They’ve been threatening to do this for a while: sort the opposition out and virtually finish them off after dominating early on.
This time they did it and how! Shrewsbury, most definitely bothered and certainly bewildered, were outclassed in a devastating first 20 minutes.
The Millers turned it on with passing and movement the home side simply couldn’t handle.
By twenty past three it was 3-0. It could have been more. This time there was no “we should have ...” It was the eighth away win already and the fifth in the last six away games.
In two of those, at Stevenage and Coventry, they’d sorted matters out, ie a 3-0 lead, with time to spare - with 25 minutes left in the first case and 17 to go in the second. Some going, particularly away from home.
But here it was done and dusted with 70 still to play. Shrewsbury, struggling at home, knew there was no way back, although they didn’t chuck in the towel and had a good go for the first 15 minutes after half-time.
But, asked at half-time for a clean sheet, Rotherham duly delivered with solid defending when required, with Miles Addison clearly benefitting from another outing.
Alongside him, Mark Bradley - in for sickness victim Kari Arnason - again demonstrated his versatility.
If the only disappointment was not adding to their tally in the second half then, at three up, Millers followers can live with that. Strange, but a team three up at half-time often doesn’t kick on with the job virtually done.
For Shrewsbury it was a sixth straight home defeat and they clearly have problems. Their veteran manager, Graham Turner, stood all alone - almost like a captain on the bridge of a sinking ship - in his technical area, defiantly trying to urge some life into his shell-shocked players in what was, for them, a horrific opening spell.
Steve Evans barely had to appear much at all (he shot out when a clear penalty wasn’t given) as the Millers won for the first time in six visits to this ground - the last five of them defeats. In fact, Shrewsbury have been a bit of a bogey team. Rotherham hadn’t won any of the last 11 meetings. They sorted that one out sharpish.
Perhaps Evans was reflecting that it was here he took charge of a Rotherham team for the first time back in April 2012.
There are just two survivors from that starting 11 of Taylor; Tonge, Cresswell, Mullins, Newey; Evans, Taylor, Pringle, Schofield; Grabban, Revell. One is left from the bench - Bradley.
Don’t suppose any Millers fan would swap that side for the current one, would they?
That April 2012 side scored an even quicker goal than Saturday’s ninth-minute opener from the head of Tom Hitchcock, from James Tavernier’s cross. But they lost 3-1. This lot never looked like doing anything other than win.
That early goal was the last thing Shrewsbury needed in view of their recent disastrous home run. When, a minute later, Adam Collin got lucky when Tom Eaves shot went through his fingers and hit a post, the home side were denied the instant response which would have lifted them.
But I doubt they would have held off the Millers who would have added another but for a blinding save denying Bradley’s header.
The second arrived shortly afterwards. Tavernier had again rampaged down the right for a shot saved. Hitchcock’s centre to Revell beyond the far post was played back towards the edge of the area for Pringle.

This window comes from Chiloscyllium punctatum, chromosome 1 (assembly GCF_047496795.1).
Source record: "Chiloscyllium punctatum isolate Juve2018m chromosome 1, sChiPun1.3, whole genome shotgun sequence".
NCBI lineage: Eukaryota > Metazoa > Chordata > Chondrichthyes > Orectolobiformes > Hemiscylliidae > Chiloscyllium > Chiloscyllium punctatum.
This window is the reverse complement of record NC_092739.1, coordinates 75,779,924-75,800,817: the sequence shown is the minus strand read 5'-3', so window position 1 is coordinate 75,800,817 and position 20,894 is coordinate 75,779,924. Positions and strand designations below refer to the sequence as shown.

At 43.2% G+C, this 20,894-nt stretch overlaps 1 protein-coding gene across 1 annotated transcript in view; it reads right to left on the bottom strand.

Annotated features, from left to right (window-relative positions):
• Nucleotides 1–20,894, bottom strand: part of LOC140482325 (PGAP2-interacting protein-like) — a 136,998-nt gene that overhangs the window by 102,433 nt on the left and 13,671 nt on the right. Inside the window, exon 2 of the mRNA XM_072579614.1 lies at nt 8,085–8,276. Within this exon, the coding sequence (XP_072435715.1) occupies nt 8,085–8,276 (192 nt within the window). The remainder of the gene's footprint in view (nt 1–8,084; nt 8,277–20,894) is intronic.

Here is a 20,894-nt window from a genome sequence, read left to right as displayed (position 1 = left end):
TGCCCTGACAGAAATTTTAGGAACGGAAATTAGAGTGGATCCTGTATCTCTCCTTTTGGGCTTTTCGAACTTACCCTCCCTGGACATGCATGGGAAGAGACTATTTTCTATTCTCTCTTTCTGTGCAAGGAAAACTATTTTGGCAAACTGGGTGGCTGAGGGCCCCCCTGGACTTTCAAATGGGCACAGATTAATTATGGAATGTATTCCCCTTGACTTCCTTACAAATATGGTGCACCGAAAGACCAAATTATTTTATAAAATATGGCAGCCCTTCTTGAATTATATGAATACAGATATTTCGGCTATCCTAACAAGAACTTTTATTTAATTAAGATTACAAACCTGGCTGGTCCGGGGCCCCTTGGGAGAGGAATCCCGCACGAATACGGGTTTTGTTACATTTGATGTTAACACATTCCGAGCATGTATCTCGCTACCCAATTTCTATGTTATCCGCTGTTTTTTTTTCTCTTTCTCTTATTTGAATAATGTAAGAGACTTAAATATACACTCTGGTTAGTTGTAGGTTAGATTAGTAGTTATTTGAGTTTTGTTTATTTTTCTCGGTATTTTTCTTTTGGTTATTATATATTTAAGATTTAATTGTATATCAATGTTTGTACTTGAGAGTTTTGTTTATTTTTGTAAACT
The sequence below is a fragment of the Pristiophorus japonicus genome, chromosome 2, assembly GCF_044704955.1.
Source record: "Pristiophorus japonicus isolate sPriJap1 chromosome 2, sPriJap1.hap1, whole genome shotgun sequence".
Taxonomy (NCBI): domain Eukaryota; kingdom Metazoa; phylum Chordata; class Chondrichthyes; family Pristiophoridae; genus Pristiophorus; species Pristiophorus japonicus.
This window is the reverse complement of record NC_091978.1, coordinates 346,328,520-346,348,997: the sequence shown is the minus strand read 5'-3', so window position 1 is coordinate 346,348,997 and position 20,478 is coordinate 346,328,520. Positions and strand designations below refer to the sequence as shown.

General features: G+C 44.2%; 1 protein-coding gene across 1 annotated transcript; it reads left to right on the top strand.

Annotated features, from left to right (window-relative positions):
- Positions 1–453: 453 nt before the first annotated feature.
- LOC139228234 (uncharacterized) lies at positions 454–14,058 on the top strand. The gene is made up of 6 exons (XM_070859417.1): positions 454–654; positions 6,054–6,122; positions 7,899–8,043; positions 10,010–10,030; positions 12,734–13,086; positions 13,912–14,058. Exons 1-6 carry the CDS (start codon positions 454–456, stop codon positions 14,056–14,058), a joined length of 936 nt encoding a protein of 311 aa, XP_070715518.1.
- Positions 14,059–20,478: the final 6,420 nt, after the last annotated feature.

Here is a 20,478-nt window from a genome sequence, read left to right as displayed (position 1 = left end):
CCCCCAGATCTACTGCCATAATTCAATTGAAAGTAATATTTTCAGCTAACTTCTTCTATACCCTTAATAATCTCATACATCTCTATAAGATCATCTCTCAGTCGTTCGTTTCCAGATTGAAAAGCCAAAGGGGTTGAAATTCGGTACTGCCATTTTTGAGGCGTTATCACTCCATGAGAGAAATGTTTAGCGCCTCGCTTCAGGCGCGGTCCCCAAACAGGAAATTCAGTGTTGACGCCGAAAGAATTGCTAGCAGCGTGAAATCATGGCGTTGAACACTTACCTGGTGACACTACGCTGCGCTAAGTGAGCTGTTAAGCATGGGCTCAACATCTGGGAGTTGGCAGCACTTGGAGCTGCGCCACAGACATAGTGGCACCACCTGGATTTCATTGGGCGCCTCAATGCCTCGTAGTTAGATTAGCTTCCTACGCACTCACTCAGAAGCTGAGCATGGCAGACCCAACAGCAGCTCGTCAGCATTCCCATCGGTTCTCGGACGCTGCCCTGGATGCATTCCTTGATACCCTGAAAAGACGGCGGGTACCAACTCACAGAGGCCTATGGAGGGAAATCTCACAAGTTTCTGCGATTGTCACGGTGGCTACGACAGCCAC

Under pressure, and despite the ball popping up off his body to what seemed an awkward height, he waved that wand of a left foot to despatch what seemed an almost nonchalant volley. It was a class finish.
The recent additions have sharpened and improved the side. An example of this was the third goal, with players on exactly the same wavelength.
Tavernier played the ball to Hitchcock, carried on his run and the first time pass - the old one-two if you like - was exactly what the right-back wanted and expected, right into his path. He finished it off gleefully.
It was the sort of understanding that one can see only developing and improving throughout the side.
At that stage, you fancied Rotherham scoring a few more. Only two bits of desperate defending by Dave Winfield denied Kieran Agard and Hitchcock.
Perhaps inevitably, the foot did ease off the pedal towards half-time, one or two indulgent flicks crept in that shed possession but right on half-time Pringle was so close to a fourth with a 22-yard free-kick against the bar.
With nothing to lose, Shrewsbury came out after half-time with attacking intent and, for 15 minutes, Rotherham had some defending to do, but with nothing more than some hurried clearances to concern them.
The key was that they didn’t slacken off . Agard once made 60 yards back to his own area to deflect behind a cross from ex-Millers loanee Eaves who found it difficult to make any sort of impact.
The half was something of an anti-climax but it was a chance to give new signing Wes Thomas half an hour’s run-out after two sudden appearances on the touchline by boss Evans which appeared to be in connection with what Hitchcock, otherwise impressive, didn’t do.
He was the one replaced - timely as it turned out after a booking following a spat with Mkandawire - but an explanation may soon be forthcoming to the striker, perhaps today!
The other newcomer, England Under-19 winger Blair Turgott from West Ham, got a few minutes at the end by which time the only real chance had just come and gone.
Lee Frecklington, nipping onto a back-pass, went round the keeper. Strikes from 20-odd yards, on the run, or pressure penalties are no problem, but we might just have found a weakness in his finishing armoury as he failed to roll the ball into an empty net from 10 yards.
A pity, it would have rounded things off perfectly.